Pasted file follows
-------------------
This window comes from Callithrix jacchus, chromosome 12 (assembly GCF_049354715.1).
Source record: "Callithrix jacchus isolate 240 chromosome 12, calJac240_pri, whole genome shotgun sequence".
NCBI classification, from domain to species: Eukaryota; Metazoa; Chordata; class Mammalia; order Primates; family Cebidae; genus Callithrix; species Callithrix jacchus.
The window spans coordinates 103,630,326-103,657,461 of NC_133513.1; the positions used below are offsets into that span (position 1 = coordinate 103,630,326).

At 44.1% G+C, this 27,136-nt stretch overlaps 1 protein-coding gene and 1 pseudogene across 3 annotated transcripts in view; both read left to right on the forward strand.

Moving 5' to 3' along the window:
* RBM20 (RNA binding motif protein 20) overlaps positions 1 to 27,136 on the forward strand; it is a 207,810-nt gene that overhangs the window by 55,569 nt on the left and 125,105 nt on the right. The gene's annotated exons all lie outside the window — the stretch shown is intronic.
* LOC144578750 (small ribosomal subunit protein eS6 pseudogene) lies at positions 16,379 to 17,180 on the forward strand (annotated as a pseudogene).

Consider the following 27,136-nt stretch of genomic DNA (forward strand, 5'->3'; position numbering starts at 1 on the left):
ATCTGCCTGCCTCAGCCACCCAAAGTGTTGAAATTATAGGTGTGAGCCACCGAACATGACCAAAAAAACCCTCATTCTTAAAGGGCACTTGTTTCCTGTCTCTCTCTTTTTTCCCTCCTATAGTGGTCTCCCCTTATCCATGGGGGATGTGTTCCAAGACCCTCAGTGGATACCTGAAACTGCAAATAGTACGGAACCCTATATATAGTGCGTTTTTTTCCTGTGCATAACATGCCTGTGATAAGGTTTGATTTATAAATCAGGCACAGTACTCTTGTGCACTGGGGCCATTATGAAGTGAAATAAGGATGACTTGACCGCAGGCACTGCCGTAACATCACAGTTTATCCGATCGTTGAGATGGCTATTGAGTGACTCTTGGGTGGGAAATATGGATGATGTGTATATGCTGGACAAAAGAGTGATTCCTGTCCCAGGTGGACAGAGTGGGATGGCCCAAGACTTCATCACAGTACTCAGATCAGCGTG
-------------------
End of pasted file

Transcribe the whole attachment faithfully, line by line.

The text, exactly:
This window comes from Callithrix jacchus, chromosome 12 (assembly GCF_049354715.1).
Source record: "Callithrix jacchus isolate 240 chromosome 12, calJac240_pri, whole genome shotgun sequence".
NCBI classification, from domain to species: Eukaryota; Metazoa; Chordata; class Mammalia; order Primates; family Cebidae; genus Callithrix; species Callithrix jacchus.
The window spans coordinates 103,630,326-103,657,461 of NC_133513.1; the positions used below are offsets into that span (position 1 = coordinate 103,630,326).

At 44.1% G+C, this 27,136-nt stretch overlaps 1 protein-coding gene and 1 pseudogene across 3 annotated transcripts in view; both read left to right on the forward strand.

Moving 5' to 3' along the window:
* RBM20 (RNA binding motif protein 20) overlaps positions 1 to 27,136 on the forward strand; it is a 207,810-nt gene that overhangs the window by 55,569 nt on the left and 125,105 nt on the right. The gene's annotated exons all lie outside the window — the stretch shown is intronic.
* LOC144578750 (small ribosomal subunit protein eS6 pseudogene) lies at positions 16,379 to 17,180 on the forward strand (annotated as a pseudogene).

Consider the following 27,136-nt stretch of genomic DNA (forward strand, 5'->3'; position numbering starts at 1 on the left):
ATCTGCCTGCCTCAGCCACCCAAAGTGTTGAAATTATAGGTGTGAGCCACCGAACATGACCAAAAAAACCCTCATTCTTAAAGGGCACTTGTTTCCTGTCTCTCTCTTTTTTCCCTCCTATAGTGGTCTCCCCTTATCCATGGGGGATGTGTTCCAAGACCCTCAGTGGATACCTGAAACTGCAAATAGTACGGAACCCTATATATAGTGCGTTTTTTTCCTGTGCATAACATGCCTGTGATAAGGTTTGATTTATAAATCAGGCACAGTACTCTTGTGCACTGGGGCCATTATGAAGTGAAATAAGGATGACTTGACCGCAGGCACTGCCGTAACATCACAGTTTATCCGATCGTTGAGATGGCTATTGAGTGACTCTTGGGTGGGAAATATGGATGATGTGTATATGCTGGACAAAAGAGTGATTCCTGTCCCAGGTGGACAGAGTGGGATGGCCCAAGACTTCATCACAGTACTCAGATCAGCGTG